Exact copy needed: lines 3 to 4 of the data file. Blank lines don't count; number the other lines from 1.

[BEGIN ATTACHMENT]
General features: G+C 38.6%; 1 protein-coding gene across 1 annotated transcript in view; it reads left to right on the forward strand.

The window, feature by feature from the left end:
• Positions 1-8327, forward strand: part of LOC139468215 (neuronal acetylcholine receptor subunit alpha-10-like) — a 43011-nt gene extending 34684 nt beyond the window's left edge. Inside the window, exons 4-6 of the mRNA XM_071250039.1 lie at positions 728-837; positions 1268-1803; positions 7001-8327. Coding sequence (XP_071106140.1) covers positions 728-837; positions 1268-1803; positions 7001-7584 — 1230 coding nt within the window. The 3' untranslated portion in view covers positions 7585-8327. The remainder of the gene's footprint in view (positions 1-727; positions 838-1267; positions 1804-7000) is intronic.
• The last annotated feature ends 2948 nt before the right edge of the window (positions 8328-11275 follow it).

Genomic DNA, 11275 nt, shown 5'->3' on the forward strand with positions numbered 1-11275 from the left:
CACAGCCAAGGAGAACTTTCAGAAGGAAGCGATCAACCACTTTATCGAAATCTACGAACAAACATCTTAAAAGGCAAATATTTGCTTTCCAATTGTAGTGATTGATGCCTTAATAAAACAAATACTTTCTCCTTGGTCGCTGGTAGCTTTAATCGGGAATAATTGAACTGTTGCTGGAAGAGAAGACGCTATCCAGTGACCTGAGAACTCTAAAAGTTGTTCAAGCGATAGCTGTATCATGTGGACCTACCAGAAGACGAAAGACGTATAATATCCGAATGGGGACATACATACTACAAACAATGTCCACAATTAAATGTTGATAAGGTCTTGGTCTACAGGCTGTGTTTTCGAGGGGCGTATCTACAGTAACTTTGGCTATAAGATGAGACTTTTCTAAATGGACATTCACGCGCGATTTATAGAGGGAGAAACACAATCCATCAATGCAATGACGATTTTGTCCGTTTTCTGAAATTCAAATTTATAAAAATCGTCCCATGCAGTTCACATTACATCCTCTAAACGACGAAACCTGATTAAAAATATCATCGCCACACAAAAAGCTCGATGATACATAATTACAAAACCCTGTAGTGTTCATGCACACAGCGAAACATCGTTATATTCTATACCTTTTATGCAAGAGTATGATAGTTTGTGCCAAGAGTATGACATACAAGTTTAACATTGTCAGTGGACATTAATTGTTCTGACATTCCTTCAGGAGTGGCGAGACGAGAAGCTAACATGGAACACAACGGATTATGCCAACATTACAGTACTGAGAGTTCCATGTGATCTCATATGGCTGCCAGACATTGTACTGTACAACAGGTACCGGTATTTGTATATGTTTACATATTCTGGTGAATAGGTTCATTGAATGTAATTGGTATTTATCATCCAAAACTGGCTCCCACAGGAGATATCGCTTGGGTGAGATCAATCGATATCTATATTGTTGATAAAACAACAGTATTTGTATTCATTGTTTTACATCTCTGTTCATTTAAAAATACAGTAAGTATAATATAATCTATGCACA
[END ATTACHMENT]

• Positions 1-8327, forward strand: part of LOC139468215 (neuronal acetylcholine receptor subunit alpha-10-like) — a 43011-nt gene extending 34684 nt beyond the window's left edge. Inside the window, exons 4-6 of the mRNA XM_071250039.1 lie at positions 728-837; positions 1268-1803; positions 7001-8327. Coding sequence (XP_071106140.1) covers positions 728-837; positions 1268-1803; positions 7001-7584 — 1230 coding nt within the window. The 3' untranslated portion in view covers positions 7585-8327. The remainder of the gene's footprint in view (positions 1-727; positions 838-1267; positions 1804-7000) is intronic.
• The last annotated feature ends 2948 nt before the right edge of the window (positions 8328-11275 follow it).